It was an unusual Wall Street formula.
Take the Los Angeles Dodgers. Add NBA Hall-of-Famer Magic Johnson. And stir in Guggenheim, one of the grand old names of American business.
Today the 2012 Dodgers takeover seems to encapsulate the growing trouble inside Guggenheim Partners, whose leader, Mark Walter, cut that winning side deal for himself and select colleagues.
Interviews with more than a dozen current and former employees and people close to the firm paint a portrait of a once-thriving partnership now riven by personal and professional rivalries.
No fewer than 60 bankers, traders and analysts have departed over the last two years. Guggenheim recently went so far as to offer some senior managers bonuses to stay on for at least a year amid frustration over money, management style and personnel.
Top executives aren’t just feuding over the CEO’s outside investments, according to the current and former employees. They’re upset about the direction of the firm, which lost value last year even as assets grew. They’re also at odds over the promotion, pushed by Walter, of Alexandra Court to oversee global institutional client relations despite her lack of Finra credentials for the post.
Meantime, Court is negotiating an exit, these people say. Some Guggenheim employees wonder how long Walter, 57, will remain CEO.
The conflict reached a boil in late July, when Scott Minerd, Guggenheim’s star money manager, confronted Walter in the firm’s Chicago office.
The flashpoint: Walter’s decision to promote the South African-born Court even though she lacked key securities accreditations, including a basic U.S. Series 7 license. Guggenheim fired almost two dozen workers in her unit when she took the job.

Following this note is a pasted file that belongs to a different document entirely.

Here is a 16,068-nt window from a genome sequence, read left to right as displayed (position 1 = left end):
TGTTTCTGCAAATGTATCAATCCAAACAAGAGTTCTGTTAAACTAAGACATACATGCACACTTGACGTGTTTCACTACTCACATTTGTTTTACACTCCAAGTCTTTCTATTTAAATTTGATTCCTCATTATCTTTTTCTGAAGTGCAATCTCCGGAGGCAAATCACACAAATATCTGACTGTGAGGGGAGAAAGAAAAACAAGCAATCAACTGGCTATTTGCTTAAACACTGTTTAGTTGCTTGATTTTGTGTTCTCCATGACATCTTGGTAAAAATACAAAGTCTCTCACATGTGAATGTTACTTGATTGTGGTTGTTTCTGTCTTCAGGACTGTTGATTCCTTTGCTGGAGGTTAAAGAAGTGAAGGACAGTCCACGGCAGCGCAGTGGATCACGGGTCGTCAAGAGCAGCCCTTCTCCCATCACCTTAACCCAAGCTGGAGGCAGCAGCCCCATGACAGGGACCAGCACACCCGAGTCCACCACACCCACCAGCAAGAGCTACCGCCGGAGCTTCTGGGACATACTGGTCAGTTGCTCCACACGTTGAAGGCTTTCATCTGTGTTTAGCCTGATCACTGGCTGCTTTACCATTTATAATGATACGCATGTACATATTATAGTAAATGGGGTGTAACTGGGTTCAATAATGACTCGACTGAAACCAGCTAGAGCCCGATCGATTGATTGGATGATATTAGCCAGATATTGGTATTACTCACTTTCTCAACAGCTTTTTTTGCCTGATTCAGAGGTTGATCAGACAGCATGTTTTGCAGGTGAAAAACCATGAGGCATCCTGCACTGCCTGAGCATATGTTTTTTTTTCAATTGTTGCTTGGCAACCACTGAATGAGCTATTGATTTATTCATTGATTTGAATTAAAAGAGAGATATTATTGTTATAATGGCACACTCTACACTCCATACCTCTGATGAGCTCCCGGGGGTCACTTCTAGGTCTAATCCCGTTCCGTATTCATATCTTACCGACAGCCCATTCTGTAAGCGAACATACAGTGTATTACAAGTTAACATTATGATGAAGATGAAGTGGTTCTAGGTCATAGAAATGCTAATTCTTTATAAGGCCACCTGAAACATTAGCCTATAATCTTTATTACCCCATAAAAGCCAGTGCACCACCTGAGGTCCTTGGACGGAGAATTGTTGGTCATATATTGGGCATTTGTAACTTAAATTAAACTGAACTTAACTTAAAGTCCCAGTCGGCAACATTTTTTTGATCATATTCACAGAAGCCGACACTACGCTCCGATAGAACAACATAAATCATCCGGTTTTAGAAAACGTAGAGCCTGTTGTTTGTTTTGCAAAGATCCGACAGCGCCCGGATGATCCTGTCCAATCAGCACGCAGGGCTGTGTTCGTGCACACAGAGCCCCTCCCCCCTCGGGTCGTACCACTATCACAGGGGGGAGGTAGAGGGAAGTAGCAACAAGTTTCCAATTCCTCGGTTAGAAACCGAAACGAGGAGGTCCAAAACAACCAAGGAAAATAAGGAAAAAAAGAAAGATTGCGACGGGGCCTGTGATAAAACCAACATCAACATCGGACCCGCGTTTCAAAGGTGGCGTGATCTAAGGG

Minerd, a 57-year-old body-builder with a reputation for a volatile temper, told Walter that the move had unsettled employees and clients, said people familiar with the matter. Some of the people said Court received preferential treatment because of her close relationship with Walter.
Court’s attorney, Martin Singer, said her promotion had nothing to do with favoritism, but stemmed from her successful record building Guggenheim’s European business since 2010. She has brought “a disciplined, professional and efficient infrastructure” and has raised $20 billion of new assets since her April 2016 appointment to her current job, according to Singer, whose celebrity clients have included Bill Cosby, Charlie Sheen and Scarlett Johansson.
Michael Sitrick, a Los Angeles-based public-relations executive representing Guggenheim, said of Walter and Court:
“There is no non-business relationship. But if there were, it was fully and promptly disclosed to the appropriate parties at Guggenheim, in accordance with established processes and procedures, which were then fully implemented, to avoid improper influence or favor.”